The solution is a variant on the previous one:
alias hideprev='history -d $(($HISTCMD-2)) && history -d $(($HISTCMD-1))'

bash# alias hideprev='history -d $(($HISTCMD-2)) && history -d $(($HISTCMD-1))'
bash# echo 1
1
bash# echo password
password
bash# hideprev
bash# history 3
531 alias hideprev='history -d $(($HISTCMD-2)) && history -d $(($HISTCMD-1))'
532 echo 1
533 history 3

N.B. The quotes are very important when defining the aliases, otherwise the current numeric value of HISTCMD will get embedded in the alias; not at all what you want.

Also note, I was myself guilty of over-complication when showing the original example. I used `history | tail -5` when `history 5` is all that is needed.
(Man pages are such wonderful things)

Anonymous said...

hi guys! If you prepend a space to a bash command, it will not be appended to the history :) Unfortuantely, i found out, that this feature was implemented to bash quite recently, so it will not work on older versions of bash...

Wolfgang Pfeiffer said...

Quick way to completely switch off commands writing to bash history:
ln -s /dev/null .bash_history

Make def. sure you back up your .bash_history file before doing that ... :)

Credits to linuxsecurity.com

a said...

Thanks for your article.
I discovered by chance that bash command lines starting with a blank character are not stored in history.

Anonymous said...

Nice article! Thanks

Anonymous said...

This helped me a lot. Thanks!

Kjeld Flarup said...

I may be a bug or a feature. But if you start a command line with a space, then it does not go into the history.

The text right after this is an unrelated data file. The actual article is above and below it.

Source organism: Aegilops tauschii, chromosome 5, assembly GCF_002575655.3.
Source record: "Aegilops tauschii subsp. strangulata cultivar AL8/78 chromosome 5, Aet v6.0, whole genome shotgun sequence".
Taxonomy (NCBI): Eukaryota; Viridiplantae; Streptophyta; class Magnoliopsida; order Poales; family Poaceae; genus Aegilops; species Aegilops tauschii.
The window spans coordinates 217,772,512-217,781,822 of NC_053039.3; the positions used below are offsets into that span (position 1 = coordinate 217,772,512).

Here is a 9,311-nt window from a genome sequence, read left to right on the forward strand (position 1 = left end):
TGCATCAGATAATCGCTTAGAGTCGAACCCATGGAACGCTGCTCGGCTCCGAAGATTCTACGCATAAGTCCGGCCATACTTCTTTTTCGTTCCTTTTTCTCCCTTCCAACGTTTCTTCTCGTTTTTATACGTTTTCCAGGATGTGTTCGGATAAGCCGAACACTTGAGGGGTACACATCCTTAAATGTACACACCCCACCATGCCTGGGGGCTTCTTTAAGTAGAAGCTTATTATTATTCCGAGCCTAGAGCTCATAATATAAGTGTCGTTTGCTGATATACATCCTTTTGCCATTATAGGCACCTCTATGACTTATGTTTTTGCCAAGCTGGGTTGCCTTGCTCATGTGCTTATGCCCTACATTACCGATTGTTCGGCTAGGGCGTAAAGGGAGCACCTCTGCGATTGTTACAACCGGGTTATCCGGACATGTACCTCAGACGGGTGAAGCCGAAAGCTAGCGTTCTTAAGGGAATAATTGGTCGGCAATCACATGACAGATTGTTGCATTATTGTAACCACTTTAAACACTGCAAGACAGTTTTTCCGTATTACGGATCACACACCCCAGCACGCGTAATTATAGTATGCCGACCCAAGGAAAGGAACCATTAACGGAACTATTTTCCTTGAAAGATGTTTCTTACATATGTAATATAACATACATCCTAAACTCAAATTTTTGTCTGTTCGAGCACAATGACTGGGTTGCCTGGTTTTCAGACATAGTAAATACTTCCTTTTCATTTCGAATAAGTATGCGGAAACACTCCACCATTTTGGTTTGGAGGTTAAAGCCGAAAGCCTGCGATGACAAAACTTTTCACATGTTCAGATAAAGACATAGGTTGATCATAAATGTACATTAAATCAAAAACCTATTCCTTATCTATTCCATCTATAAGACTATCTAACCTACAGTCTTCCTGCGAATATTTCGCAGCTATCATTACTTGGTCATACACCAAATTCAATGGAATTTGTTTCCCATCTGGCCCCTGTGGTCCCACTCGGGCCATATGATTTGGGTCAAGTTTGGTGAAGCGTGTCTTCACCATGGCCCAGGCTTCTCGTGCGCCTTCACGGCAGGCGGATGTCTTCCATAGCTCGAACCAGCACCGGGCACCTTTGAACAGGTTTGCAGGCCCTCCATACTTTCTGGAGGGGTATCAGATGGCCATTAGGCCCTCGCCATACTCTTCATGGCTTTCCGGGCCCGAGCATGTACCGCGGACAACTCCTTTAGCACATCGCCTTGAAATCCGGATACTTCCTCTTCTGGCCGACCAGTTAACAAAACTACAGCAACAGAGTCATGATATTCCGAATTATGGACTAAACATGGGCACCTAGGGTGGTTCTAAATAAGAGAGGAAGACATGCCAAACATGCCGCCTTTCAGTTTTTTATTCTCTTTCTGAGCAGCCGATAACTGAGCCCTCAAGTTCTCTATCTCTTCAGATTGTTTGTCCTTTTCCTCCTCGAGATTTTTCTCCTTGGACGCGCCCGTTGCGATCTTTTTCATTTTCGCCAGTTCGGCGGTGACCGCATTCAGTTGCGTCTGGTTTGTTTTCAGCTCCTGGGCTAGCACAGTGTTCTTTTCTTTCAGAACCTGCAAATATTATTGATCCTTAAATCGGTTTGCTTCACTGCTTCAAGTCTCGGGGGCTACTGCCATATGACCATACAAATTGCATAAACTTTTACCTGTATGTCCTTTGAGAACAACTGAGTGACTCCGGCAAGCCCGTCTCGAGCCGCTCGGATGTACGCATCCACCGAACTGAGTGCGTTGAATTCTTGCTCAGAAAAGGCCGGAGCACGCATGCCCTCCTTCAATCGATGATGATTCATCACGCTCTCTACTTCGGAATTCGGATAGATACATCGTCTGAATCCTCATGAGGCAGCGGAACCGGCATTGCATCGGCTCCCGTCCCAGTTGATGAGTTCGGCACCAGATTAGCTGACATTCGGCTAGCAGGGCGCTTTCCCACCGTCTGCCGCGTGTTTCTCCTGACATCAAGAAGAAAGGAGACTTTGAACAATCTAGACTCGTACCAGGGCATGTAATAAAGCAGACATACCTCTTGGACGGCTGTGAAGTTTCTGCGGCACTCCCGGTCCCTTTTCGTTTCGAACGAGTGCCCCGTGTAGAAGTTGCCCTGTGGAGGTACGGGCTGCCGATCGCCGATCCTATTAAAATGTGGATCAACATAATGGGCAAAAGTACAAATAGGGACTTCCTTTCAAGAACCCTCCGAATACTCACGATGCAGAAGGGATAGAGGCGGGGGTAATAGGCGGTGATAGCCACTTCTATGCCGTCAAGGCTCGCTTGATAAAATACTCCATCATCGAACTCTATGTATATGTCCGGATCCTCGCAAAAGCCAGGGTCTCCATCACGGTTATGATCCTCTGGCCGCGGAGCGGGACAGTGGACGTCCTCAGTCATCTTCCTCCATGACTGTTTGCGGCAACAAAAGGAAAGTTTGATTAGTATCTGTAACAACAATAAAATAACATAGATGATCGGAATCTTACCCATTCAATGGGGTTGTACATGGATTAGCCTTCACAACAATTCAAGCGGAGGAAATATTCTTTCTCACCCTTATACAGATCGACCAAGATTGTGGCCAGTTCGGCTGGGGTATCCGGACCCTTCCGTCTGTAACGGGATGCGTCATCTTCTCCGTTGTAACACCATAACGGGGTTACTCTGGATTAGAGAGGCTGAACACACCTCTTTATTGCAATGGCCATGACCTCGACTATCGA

James Bigler said...

If you are using hideme, you should use ';' instead of && as the running of hideme will only occur if the first command return an exit code of zero:

echo password;hideme

Example:
$ cat myfile && hideme
cat: myfile: No such file or directory
$ history 2
5025 cat myfile && hideme
5026 history 2
$ cat myfile ; hideme
cat: myfile: No such file or directory
$ history 2
5026 history 2
5027 history 2

Jason said...

If you do not want a line to show up in history, just start with a space.

$(space)somecommand password(enter)

now the command will not show up again if you press up nor in ~/.bash_history. no need for the hideme command.

clayg said...

Yes, when I wrote the article I was not aware of the space. It has been mentioned many times in the comments and is obviously the simplest/built-in/canonical way to accomplish the goal. Pity I wasn't able to find it when I was looking for it originally.

Anonymous said...